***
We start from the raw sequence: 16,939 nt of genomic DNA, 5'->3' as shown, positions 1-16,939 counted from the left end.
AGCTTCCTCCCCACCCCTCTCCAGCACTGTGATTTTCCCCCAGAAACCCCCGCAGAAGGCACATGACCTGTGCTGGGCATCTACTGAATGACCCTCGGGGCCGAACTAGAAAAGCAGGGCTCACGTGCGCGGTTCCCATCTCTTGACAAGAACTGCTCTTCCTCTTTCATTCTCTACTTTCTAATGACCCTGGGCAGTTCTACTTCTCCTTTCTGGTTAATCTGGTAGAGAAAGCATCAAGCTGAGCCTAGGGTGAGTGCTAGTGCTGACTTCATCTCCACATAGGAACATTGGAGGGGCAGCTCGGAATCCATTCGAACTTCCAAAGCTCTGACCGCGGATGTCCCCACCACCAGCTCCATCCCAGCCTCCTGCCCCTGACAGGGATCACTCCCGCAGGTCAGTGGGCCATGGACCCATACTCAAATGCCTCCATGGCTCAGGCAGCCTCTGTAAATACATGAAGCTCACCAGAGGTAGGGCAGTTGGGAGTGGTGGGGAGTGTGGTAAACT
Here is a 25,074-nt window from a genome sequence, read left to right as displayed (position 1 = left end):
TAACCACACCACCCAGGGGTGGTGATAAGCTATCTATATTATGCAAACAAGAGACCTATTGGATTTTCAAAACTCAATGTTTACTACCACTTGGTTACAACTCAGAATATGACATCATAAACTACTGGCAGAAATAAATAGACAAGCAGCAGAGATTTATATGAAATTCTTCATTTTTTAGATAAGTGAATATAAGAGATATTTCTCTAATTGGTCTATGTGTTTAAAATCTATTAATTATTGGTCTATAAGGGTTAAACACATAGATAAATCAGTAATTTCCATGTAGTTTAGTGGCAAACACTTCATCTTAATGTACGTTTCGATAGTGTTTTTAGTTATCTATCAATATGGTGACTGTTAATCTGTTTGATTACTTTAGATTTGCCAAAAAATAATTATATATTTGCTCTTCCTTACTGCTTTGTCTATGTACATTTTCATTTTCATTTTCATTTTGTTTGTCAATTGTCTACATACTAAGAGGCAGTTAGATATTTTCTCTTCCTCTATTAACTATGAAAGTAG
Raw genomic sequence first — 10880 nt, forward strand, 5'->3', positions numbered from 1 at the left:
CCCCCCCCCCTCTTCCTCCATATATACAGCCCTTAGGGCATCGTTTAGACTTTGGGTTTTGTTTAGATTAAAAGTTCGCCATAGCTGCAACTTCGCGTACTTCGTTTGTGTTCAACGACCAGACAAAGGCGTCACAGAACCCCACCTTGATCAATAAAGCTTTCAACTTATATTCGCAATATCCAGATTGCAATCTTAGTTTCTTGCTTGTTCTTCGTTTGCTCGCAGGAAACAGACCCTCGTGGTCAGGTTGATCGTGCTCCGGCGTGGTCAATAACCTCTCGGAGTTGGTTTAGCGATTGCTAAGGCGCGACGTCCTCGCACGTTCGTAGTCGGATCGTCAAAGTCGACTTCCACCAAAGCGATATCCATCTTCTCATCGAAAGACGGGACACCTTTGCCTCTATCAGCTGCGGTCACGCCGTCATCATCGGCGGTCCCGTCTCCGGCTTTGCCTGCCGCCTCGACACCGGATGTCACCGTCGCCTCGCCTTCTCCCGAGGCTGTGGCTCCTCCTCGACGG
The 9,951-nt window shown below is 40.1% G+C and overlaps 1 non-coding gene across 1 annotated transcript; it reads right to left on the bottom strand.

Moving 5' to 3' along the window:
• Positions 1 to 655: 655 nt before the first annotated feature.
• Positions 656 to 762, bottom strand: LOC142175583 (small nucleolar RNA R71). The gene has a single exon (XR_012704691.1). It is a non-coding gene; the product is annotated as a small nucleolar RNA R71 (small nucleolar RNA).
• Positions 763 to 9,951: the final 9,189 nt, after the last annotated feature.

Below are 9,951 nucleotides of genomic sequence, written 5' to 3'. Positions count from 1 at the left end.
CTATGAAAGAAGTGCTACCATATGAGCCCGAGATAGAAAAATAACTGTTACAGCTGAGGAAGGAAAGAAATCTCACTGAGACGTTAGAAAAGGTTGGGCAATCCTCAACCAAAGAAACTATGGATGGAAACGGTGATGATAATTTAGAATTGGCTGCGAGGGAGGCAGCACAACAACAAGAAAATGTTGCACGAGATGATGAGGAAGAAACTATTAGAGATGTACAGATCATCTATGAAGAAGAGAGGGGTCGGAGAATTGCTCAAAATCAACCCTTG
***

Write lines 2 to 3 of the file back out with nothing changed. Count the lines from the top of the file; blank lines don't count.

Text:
AGCTTCCTCCCCACCCCTCTCCAGCACTGTGATTTTCCCCCAGAAACCCCCGCAGAAGGCACATGACCTGTGCTGGGCATCTACTGAATGACCCTCGGGGCCGAACTAGAAAAGCAGGGCTCACGTGCGCGGTTCCCATCTCTTGACAAGAACTGCTCTTCCTCTTTCATTCTCTACTTTCTAATGACCCTGGGCAGTTCTACTTCTCCTTTCTGGTTAATCTGGTAGAGAAAGCATCAAGCTGAGCCTAGGGTGAGTGCTAGTGCTGACTTCATCTCCACATAGGAACATTGGAGGGGCAGCTCGGAATCCATTCGAACTTCCAAAGCTCTGACCGCGGATGTCCCCACCACCAGCTCCATCCCAGCCTCCTGCCCCTGACAGGGATCACTCCCGCAGGTCAGTGGGCCATGGACCCATACTCAAATGCCTCCATGGCTCAGGCAGCCTCTGTAAATACATGAAGCTCACCAGAGGTAGGGCAGTTGGGAGTGGTGGGGAGTGTGGTAAACT
Here is a 25,074-nt window from a genome sequence, read left to right as displayed (position 1 = left end):